First things first
Imagine a world where super-advanced high-tech innovations all come together in a universal solution for an integrated communications network that could be all things to all people — or at least to all public-safety professionals and emergency responders.
A portable hand-held wireless device could be a miniature computer and keyboard, photo and video camera, satellite and cell phone, amazing all-purpose radio, metal detector, DNA analyzer, microwave oven and doughnut container all in one — all controlled by a chip the size of a shirt button.
Federal agents, law enforcement officers, EMS responders, and fire/rescue crews would be able to exchange e-mail and text messages, transfer and store data, conduct surveillance, do Internet searches, display a suspect’s or victim’s ID and life history onscreen, record expenses, plus maybe accommodate some add-on functions like radar, lasers, tasers, sirens, bells and assorted whistles.
With all the attention given to every new high-tech promise we hear these days, to some that dream may not seem so far from reality. In truth, there are many advances in technology that are important and will be extremely useful in emergency response situations.
But also true is that all of these high-tech capabilities will not magically merge into one phenomenal system that performs every function and meets every need and performance specification. Cramming more and more types of functionality into hand-held devices tends to obscure the most important objectives of communications product development.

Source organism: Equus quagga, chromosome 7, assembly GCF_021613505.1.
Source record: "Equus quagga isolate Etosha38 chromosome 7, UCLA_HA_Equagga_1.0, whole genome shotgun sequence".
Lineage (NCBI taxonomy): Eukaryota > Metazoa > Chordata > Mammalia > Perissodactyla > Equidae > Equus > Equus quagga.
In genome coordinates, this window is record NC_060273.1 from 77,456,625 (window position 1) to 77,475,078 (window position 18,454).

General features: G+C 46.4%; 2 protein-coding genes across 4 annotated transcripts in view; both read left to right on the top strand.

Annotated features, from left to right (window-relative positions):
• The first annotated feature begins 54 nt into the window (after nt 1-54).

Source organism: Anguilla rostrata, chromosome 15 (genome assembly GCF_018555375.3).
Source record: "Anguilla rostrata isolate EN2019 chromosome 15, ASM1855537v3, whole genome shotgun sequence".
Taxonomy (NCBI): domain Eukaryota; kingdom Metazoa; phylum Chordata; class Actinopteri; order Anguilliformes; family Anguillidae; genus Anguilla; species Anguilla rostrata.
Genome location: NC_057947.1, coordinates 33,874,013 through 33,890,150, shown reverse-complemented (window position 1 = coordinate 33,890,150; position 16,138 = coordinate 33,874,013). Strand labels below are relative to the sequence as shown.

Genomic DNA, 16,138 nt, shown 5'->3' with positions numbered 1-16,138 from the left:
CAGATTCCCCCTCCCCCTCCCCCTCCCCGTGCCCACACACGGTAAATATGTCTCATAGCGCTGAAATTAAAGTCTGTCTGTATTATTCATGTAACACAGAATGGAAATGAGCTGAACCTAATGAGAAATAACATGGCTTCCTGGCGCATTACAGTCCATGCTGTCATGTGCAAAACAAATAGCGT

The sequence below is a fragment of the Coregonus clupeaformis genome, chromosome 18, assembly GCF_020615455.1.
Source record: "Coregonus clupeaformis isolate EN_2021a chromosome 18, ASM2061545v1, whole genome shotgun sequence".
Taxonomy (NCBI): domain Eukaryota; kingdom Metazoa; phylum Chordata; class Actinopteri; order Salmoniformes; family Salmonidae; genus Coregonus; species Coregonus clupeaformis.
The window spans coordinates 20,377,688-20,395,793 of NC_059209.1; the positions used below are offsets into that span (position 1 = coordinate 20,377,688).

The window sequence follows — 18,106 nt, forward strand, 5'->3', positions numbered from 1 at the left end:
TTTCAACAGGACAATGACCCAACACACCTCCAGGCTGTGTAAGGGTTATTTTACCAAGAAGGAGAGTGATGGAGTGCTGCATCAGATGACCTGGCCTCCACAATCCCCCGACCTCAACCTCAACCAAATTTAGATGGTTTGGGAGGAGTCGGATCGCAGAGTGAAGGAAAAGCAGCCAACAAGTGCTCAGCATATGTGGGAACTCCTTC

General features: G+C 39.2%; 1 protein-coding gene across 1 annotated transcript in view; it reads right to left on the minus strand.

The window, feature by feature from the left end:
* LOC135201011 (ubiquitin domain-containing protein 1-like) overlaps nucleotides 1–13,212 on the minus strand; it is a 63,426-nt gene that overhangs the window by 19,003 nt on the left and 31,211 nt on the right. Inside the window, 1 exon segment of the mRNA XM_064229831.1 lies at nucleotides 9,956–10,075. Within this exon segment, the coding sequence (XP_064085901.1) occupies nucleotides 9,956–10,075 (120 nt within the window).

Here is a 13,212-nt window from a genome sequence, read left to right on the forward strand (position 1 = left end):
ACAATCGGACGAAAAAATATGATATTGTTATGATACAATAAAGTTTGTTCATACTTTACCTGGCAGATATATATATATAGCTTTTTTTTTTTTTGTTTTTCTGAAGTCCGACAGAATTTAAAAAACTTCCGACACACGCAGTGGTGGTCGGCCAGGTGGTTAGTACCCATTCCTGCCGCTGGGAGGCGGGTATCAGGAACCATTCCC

Some things don’t change — or shouldn’t. Basic questions still must be asked and answered for every technological advancement that creates excitement in the communications industry. To wit:
Does it advance the achievement of the primary mission?
Will it truly help first responders communicate?
Will it cut costs — or add to them?
It would be nice, for instance, to be among the first to have a quarter-million-dollar command vehicle fortified with exotic electronic systems and communications equipment. But for how many state, county and municipal police and fire departments would such vehicles be essential? Or affordable? Similarly, how many of the bells and whistles now being stuffed into communications devices are necessary, or actually improve communications — particularly in emergency situations — or help contain, or even push down costs?
The extras are intriguing, but sometimes they cloud the real issue: how to make radio communications more reliable, effective and affordable. Some new technological innovations may prove useful in certain types of situations, but that should not distract from the basic need for reliable radio communications, day in and day out, year after year.
For instance, our industry now is facing the need to upgrade to digital P25 radios, and unless agencies conduct thorough comparisons, that alone could add considerably to their costs.
Beyond that, there are many issues and challenges that demand answers and solutions, including how to: achieve interoperability between various agencies’ radios; improve command and coordination of multi-agency response to an incident; and restore and extend public-safety radio networks following disasters or disruptions. Fortunately, these — and more — are being addressed in our industry on a continuing basis.
The race to find the newest and most advanced product offerings and options should not hinder our view of what we have learned about the communications priorities of first responders in the field: ease of use, audio quality and rugged durability
The potential of broadband network access may be of interest going forward. But streaming video — to pick just one example — probably is not the first priority of emergency responders.
David P. Storey is president and CEO of RELM Wireless Corp., a manufacturer and marketer of mobile radio equipment for public-safety and government agencies, as well as business-band radios serving a wide range of commercial applications, for six decades.